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Posted Sat Jan 31, 2009 1:01 PM

I just read this thread for the first time, and I have to say the results are pretty remarkable (especially for the 130XE and the Vic-20 that have been pictured). I have several machines I could apply this process to myself. :)

Merlin, please let me know when you get your detailed instructions page up and running and I'll post some news about this on the front page here..

Thanks!

..Al

#71 Merlin OFFLINE  

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Posted Sat Jan 31, 2009 1:13 PM

@ Albert

Absolutely, no problem; we have offered our article once complete to other sites and we are happy to do this. By the way, did you check out the C64 that I did the extreme test on to show what is possible, it's a lot worse than the Vic-20 and it was restored in eight hours.

It's here:

http://eab.abime.net...?t=37808&page=7 (I can't figure out this image posting thing on here lol)

I half masked it and treated the left side, for those who may be thinking of smart comments...... :D

Edited by Merlin, Sat Jan 31, 2009 1:14 PM.


#72 Albert OFFLINE  

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Posted Sat Jan 31, 2009 1:41 PM

@ Albert

Absolutely, no problem; we have offered our article once complete to other sites and we are happy to do this. By the way, did you check out the C64 that I did the extreme test on to show what is possible, it's a lot worse than the Vic-20 and it was restored in eight hours.

It's here:

http://eab.abime.net...?t=37808&page=7 (I can't figure out this image posting thing on here lol)

I half masked it and treated the left side, for those who may be thinking of smart comments...... :D

That looks great! At first I thought that maybe it had become too light, but then I found this picture of a nice, minty C64:

http://upload.wikime...Commodore64.jpg

..Al

#73 Merlin OFFLINE  

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Posted Sat Jan 31, 2009 1:47 PM

Nice... the colour once I had completed the treatment matched the inside that had never seen daylight.

The thing is, these bromine molecules are so reactive that they even may have turned the C64 slightly brown due to the moulding temperature, which was probably going to be around 130 to 160 Celsius. As the case cooled from moulding, it may have browned slightly.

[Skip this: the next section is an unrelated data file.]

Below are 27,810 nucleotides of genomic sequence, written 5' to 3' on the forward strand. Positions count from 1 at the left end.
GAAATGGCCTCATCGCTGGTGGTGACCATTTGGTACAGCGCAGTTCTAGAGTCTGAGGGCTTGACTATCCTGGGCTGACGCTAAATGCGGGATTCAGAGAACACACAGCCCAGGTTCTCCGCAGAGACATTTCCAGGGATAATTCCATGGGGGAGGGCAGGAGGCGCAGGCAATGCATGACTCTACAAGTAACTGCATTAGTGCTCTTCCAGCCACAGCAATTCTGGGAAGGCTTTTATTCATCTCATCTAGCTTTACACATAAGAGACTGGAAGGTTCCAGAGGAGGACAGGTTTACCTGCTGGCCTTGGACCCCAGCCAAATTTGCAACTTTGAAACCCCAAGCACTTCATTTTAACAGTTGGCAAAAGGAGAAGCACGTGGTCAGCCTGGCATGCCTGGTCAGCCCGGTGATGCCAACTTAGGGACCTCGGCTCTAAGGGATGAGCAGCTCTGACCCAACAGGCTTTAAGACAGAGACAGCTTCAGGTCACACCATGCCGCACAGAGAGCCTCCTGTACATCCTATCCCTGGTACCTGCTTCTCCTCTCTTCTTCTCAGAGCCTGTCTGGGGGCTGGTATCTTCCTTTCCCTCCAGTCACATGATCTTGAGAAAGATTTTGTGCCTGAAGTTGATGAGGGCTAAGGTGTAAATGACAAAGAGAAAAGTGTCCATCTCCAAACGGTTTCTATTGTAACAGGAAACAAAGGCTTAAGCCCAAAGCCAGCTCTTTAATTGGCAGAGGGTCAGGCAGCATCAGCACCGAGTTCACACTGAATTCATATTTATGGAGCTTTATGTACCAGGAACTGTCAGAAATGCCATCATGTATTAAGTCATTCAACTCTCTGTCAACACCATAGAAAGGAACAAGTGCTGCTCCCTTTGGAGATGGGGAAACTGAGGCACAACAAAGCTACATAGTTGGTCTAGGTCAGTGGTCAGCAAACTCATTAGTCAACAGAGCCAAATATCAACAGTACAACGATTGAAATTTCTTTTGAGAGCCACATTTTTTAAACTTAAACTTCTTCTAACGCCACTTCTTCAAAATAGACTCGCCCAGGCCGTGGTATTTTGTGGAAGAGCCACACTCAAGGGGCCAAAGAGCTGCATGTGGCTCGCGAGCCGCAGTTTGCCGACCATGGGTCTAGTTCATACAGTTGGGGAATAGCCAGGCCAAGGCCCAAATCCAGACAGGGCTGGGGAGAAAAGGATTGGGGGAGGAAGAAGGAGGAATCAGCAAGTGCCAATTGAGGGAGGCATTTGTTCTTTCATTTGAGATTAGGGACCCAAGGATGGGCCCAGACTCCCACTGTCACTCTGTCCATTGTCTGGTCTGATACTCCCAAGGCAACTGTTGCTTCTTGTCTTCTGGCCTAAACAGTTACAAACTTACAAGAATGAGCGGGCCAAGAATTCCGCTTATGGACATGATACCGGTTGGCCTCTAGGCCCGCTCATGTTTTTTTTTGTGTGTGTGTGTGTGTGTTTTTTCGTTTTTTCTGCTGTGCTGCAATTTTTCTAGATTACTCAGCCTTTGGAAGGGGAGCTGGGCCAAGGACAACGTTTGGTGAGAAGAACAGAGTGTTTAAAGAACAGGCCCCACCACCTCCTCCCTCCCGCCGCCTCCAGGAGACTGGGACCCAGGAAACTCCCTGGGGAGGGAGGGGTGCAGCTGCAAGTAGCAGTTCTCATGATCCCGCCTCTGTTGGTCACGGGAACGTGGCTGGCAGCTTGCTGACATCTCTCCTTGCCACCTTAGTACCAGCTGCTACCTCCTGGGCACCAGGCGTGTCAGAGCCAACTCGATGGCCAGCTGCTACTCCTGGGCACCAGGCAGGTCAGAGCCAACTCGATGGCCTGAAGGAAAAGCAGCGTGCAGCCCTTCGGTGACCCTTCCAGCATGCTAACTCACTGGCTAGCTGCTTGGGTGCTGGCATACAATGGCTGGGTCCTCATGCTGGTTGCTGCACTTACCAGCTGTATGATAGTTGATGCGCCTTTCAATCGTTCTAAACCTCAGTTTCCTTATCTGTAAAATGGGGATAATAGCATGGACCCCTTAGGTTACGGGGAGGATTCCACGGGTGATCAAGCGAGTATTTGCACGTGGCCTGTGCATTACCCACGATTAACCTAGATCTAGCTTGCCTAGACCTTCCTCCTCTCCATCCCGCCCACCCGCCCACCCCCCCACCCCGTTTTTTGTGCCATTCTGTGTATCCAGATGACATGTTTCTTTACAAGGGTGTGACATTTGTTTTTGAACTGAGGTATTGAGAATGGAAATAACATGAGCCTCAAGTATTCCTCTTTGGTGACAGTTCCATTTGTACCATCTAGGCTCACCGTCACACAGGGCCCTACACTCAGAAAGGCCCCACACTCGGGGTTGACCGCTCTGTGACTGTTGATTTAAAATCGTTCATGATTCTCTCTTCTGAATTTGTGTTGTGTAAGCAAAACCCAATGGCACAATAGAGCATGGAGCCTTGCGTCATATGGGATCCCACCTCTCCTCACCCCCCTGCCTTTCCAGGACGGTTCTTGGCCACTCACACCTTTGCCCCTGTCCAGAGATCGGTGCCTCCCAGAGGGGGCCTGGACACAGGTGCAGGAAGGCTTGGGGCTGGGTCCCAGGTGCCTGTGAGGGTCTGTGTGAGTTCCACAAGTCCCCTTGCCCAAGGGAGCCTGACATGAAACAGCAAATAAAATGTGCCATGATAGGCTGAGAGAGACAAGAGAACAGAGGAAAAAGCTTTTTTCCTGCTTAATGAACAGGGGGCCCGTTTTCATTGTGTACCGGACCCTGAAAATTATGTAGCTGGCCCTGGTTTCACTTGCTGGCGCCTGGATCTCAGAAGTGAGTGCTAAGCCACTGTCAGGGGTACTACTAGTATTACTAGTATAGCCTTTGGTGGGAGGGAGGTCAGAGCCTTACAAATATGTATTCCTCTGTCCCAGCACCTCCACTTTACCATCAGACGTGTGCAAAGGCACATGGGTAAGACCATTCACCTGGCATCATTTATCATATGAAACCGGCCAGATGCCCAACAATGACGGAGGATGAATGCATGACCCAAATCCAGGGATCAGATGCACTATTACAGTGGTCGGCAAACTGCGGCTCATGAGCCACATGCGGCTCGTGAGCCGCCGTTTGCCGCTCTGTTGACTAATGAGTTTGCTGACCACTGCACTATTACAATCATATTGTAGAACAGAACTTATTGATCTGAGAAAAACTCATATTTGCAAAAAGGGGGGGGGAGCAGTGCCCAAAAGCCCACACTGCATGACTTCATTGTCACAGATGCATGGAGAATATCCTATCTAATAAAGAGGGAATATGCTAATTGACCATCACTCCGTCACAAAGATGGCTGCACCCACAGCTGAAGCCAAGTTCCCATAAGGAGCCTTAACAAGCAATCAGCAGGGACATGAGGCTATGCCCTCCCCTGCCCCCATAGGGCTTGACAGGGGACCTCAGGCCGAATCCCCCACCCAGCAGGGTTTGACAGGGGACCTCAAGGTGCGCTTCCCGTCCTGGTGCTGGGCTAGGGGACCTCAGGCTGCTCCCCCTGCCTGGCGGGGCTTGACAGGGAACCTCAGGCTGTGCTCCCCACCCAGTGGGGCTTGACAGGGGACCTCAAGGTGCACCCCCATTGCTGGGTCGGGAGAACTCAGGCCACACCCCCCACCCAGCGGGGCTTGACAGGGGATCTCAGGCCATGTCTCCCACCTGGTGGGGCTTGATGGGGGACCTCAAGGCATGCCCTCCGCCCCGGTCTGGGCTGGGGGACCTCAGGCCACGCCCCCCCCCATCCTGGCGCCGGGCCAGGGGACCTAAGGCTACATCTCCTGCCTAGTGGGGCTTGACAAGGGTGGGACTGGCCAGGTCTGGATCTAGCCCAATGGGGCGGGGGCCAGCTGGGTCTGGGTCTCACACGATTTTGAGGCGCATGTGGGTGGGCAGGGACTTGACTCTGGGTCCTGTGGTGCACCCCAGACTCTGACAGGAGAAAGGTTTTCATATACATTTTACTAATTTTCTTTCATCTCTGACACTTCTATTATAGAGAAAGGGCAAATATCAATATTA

It all makes perfect sense, once you work out the physics and chemistry of it.

#74 atariksi OFFLINE  

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Posted Sat Jan 31, 2009 4:33 PM

This is amazing stuff.

I always thought once plastic had yellowed then that was it, that there never could be anyway of removing it.


You should never use words like "never" or "impossible"; they just mean it hasn't been cracked yet. Words like those put blinkers on your creativity.

I like "impossible", it's a challenge to me........ :D

@ atariksi

Don't use the word "but"; have a little faith and try it, you may amaze yourself.....


If was using the word "but" with aging. I don't see any relationship with yellow removal and aging reversal; we can't just assume it's happening. People get plastic surgery done but their aging is not affected by it. It's true, you shouldn't give up by using the word "impossible" unless it's deductively concluded like being logically impossible.

#75 Merlin OFFLINE  

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Posted Sat Jan 31, 2009 5:14 PM

OK, I haven't assumed it is happening at all, as I researched this extensively. I carried out controlled experiments to prove the the effect only happened under UV light conditions. The only logical explanation for the effect is that the bromine molecules are excited by the UV light and the extra energy is enough to break the co-ordinate bond between the Bromine in the PDBEs and the Oxygen that attached to it. Do the experiment in the dark and you get nada, zilch, bugger all, nothing...

Bromine compounds are yellow / brown in colour; the higher the oxidation state, the browner they get. This is why the plastic goes yellow then eventually brown, as more of the Bromine molecules migrate to the surface and get oxidised. By protonating the bromine, we effectively re-cap the PDBE chain and take the Bromine back to it's lowest oxidation state.

This was the theory I postulated as being the mechanism involved and the one that Harpo verified as a fellow scientist as being scientifically sound.